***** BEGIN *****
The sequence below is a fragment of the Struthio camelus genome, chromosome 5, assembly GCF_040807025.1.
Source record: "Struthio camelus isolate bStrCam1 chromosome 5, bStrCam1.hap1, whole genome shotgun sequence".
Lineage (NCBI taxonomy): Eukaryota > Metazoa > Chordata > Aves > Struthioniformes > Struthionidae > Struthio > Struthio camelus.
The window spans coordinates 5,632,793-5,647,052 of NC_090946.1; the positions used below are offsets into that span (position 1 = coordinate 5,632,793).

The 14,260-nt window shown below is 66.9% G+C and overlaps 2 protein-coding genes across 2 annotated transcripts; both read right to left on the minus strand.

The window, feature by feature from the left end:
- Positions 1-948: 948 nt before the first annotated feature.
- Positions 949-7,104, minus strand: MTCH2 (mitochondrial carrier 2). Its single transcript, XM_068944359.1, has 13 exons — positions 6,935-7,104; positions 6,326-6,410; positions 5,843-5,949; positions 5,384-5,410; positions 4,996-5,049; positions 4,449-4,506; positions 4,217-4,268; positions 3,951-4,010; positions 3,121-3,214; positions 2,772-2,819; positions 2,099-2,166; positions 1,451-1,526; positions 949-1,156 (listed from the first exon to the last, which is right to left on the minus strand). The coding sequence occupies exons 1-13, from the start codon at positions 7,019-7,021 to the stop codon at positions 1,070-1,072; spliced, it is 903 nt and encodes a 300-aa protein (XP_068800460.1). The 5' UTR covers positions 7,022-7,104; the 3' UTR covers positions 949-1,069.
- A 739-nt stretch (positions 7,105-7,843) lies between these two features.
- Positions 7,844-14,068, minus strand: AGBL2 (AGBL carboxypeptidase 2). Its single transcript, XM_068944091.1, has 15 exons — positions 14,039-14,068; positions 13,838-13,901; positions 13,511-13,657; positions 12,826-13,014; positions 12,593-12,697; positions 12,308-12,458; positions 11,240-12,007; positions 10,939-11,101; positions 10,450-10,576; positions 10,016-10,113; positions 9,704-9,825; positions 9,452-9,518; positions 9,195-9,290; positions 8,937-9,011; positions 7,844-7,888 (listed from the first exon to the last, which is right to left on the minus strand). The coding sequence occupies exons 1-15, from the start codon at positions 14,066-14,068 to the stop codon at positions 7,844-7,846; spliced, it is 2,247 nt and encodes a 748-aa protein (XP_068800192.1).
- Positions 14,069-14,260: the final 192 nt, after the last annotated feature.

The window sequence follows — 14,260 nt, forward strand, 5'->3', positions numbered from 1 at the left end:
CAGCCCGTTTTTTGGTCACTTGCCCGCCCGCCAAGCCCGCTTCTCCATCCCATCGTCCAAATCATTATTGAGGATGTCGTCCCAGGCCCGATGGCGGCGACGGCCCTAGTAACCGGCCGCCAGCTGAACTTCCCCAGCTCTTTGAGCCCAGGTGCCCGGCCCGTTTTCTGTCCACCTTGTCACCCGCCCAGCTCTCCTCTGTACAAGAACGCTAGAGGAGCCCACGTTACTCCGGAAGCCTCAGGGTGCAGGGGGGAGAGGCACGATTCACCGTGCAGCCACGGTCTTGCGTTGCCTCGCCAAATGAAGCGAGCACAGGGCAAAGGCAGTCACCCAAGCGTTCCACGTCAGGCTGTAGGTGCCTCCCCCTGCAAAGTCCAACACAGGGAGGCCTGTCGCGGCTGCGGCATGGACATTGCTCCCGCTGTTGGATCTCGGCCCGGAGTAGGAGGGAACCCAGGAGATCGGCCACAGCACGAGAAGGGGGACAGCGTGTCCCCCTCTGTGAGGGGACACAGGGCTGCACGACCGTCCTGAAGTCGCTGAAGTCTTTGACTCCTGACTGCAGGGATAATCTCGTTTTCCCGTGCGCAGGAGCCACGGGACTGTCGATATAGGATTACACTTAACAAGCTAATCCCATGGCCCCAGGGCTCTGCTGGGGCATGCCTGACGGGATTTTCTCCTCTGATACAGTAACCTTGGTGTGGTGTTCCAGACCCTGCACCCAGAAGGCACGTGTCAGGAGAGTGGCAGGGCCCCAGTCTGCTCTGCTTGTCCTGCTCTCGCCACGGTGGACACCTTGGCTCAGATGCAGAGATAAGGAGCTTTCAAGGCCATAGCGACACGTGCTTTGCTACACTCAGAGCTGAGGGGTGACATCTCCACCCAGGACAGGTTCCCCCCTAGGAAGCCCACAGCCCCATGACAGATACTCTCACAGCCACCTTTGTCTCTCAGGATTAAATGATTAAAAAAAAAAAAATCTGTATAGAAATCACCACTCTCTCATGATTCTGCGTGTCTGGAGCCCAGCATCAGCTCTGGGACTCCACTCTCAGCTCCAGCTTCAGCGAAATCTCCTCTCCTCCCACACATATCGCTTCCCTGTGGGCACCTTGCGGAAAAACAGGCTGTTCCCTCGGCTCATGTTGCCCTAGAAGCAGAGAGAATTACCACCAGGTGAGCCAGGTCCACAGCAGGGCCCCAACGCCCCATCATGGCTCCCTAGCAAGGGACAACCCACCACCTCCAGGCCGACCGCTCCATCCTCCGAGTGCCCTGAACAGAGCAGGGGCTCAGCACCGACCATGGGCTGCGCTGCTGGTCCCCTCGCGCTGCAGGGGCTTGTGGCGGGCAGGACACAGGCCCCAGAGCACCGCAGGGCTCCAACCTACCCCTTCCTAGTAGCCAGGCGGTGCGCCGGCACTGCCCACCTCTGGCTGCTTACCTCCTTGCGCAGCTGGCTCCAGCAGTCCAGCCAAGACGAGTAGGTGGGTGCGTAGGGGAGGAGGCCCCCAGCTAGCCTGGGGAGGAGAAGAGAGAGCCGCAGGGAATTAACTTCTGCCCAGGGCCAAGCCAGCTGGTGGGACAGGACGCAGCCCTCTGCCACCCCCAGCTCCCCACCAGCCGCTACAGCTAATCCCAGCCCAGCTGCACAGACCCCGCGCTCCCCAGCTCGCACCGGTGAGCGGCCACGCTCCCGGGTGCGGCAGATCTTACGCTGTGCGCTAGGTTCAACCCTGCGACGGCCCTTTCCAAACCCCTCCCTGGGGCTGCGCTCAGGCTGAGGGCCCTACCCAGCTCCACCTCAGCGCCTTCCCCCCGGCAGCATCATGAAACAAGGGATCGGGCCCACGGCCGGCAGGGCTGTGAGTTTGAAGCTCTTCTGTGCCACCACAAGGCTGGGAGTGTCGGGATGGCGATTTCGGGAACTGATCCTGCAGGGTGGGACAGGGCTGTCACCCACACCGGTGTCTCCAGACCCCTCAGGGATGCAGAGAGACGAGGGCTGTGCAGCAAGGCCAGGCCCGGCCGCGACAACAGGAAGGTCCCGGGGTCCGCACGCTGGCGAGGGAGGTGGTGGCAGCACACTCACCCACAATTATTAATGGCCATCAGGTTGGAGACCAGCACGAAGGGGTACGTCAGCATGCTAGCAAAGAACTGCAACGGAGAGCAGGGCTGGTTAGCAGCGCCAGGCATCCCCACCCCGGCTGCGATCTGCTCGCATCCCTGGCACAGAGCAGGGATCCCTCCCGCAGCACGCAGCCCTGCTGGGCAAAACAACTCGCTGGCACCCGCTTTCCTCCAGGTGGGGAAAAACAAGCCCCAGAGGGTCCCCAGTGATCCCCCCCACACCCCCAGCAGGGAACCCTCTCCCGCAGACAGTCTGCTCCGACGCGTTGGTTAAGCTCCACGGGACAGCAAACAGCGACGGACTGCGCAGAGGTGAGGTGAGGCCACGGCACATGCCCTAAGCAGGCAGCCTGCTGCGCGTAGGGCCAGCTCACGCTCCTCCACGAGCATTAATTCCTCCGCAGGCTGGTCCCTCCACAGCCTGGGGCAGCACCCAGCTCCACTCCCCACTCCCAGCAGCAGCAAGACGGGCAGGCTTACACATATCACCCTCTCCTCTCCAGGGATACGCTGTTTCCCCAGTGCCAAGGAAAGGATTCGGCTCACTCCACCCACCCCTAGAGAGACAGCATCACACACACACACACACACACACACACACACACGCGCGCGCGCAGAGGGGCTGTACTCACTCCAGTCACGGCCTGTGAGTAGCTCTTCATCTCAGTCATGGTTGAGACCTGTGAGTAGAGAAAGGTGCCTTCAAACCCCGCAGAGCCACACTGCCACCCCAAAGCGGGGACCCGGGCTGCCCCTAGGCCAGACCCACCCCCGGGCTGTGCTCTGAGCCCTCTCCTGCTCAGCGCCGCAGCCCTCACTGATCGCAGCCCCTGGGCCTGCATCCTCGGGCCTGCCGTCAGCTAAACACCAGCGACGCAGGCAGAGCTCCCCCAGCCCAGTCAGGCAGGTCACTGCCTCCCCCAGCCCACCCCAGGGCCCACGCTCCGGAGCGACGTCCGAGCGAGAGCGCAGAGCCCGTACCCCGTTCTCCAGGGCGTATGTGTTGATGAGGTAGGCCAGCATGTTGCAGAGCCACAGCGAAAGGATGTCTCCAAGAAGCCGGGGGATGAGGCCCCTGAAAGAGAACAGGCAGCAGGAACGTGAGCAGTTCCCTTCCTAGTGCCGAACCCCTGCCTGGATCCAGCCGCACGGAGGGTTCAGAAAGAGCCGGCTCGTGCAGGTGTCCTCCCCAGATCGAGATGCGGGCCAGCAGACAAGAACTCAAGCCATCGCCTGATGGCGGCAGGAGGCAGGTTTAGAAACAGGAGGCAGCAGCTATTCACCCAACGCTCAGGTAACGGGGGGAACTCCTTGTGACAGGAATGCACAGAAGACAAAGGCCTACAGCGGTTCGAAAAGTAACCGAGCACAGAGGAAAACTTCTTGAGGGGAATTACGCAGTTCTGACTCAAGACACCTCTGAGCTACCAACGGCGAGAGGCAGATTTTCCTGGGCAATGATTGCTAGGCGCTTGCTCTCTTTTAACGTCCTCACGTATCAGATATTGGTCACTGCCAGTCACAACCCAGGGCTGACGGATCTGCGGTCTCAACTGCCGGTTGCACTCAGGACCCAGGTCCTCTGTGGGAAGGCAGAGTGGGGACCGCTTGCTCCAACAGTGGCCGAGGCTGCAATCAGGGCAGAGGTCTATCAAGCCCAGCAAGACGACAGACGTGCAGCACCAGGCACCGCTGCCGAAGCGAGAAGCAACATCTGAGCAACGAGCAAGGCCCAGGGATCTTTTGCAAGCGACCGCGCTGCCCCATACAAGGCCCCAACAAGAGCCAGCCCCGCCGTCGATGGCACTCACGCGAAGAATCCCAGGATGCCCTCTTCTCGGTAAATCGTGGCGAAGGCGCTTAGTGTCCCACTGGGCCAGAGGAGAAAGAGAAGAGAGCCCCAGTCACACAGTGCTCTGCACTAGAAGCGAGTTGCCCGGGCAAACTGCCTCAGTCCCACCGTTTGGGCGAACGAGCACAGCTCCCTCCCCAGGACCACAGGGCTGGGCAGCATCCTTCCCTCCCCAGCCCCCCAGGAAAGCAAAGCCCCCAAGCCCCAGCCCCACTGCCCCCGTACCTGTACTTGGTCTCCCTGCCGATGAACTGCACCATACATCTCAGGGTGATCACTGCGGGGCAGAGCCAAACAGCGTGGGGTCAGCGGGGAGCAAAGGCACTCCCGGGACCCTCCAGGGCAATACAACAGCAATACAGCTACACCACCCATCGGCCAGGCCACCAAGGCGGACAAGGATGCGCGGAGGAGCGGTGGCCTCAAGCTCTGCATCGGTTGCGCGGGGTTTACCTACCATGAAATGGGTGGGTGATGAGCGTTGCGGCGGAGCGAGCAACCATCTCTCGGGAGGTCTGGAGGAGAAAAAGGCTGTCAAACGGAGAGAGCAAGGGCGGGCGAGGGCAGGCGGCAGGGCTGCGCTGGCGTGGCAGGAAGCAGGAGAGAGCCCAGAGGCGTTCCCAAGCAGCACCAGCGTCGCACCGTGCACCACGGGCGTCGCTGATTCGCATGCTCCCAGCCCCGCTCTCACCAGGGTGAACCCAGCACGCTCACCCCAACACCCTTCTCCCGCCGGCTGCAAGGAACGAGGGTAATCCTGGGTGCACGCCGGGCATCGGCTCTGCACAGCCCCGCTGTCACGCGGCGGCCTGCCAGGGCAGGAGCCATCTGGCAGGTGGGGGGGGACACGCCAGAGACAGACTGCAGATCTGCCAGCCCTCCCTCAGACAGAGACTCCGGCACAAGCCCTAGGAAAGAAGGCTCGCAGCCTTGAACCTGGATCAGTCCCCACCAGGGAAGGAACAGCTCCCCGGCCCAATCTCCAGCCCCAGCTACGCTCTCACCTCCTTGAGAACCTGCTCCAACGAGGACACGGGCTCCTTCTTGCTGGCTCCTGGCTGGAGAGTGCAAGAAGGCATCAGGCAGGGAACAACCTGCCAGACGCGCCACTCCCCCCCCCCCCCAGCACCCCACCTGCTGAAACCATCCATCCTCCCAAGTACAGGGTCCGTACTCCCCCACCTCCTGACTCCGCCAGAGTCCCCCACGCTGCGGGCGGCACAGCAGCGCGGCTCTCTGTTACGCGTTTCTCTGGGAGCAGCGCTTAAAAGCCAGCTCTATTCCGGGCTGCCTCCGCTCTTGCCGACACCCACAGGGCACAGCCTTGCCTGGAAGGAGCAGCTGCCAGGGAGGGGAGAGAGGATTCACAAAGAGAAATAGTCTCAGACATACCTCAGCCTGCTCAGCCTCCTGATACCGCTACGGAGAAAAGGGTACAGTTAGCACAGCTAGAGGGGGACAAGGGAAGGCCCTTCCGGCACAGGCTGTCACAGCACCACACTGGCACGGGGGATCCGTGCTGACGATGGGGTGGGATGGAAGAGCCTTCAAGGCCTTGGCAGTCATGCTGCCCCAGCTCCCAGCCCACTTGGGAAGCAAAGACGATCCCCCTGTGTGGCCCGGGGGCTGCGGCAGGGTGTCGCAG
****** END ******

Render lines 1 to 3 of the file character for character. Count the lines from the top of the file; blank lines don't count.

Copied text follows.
The sequence below is a fragment of the Struthio camelus genome, chromosome 5, assembly GCF_040807025.1.
Source record: "Struthio camelus isolate bStrCam1 chromosome 5, bStrCam1.hap1, whole genome shotgun sequence".
Lineage (NCBI taxonomy): Eukaryota > Metazoa > Chordata > Aves > Struthioniformes > Struthionidae > Struthio > Struthio camelus.